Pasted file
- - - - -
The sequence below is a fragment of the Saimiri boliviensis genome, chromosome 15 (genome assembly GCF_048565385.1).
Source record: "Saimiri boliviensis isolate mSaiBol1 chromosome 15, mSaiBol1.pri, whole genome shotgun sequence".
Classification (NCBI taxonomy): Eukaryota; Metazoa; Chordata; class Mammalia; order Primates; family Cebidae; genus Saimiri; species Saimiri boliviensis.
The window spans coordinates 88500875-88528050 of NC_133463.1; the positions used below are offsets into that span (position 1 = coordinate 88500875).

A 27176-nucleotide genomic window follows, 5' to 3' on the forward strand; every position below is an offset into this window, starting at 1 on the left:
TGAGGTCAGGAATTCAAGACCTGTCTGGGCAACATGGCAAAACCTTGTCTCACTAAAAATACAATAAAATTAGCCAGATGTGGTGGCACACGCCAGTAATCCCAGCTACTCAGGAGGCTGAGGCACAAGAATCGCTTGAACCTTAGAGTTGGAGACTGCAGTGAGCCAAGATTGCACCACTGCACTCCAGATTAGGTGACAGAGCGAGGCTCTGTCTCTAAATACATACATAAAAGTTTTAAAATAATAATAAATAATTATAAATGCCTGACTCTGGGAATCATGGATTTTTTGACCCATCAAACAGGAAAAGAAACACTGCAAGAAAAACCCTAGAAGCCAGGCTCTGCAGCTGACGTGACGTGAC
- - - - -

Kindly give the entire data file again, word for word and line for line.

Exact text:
The sequence below is a fragment of the Saimiri boliviensis genome, chromosome 15 (genome assembly GCF_048565385.1).
Source record: "Saimiri boliviensis isolate mSaiBol1 chromosome 15, mSaiBol1.pri, whole genome shotgun sequence".
Classification (NCBI taxonomy): Eukaryota; Metazoa; Chordata; class Mammalia; order Primates; family Cebidae; genus Saimiri; species Saimiri boliviensis.
The window spans coordinates 88500875-88528050 of NC_133463.1; the positions used below are offsets into that span (position 1 = coordinate 88500875).

A 27176-nucleotide genomic window follows, 5' to 3' on the forward strand; every position below is an offset into this window, starting at 1 on the left:
TGAGGTCAGGAATTCAAGACCTGTCTGGGCAACATGGCAAAACCTTGTCTCACTAAAAATACAATAAAATTAGCCAGATGTGGTGGCACACGCCAGTAATCCCAGCTACTCAGGAGGCTGAGGCACAAGAATCGCTTGAACCTTAGAGTTGGAGACTGCAGTGAGCCAAGATTGCACCACTGCACTCCAGATTAGGTGACAGAGCGAGGCTCTGTCTCTAAATACATACATAAAAGTTTTAAAATAATAATAAATAATTATAAATGCCTGACTCTGGGAATCATGGATTTTTTGACCCATCAAACAGGAAAAGAAACACTGCAAGAAAAACCCTAGAAGCCAGGCTCTGCAGCTGACGTGACGTGAC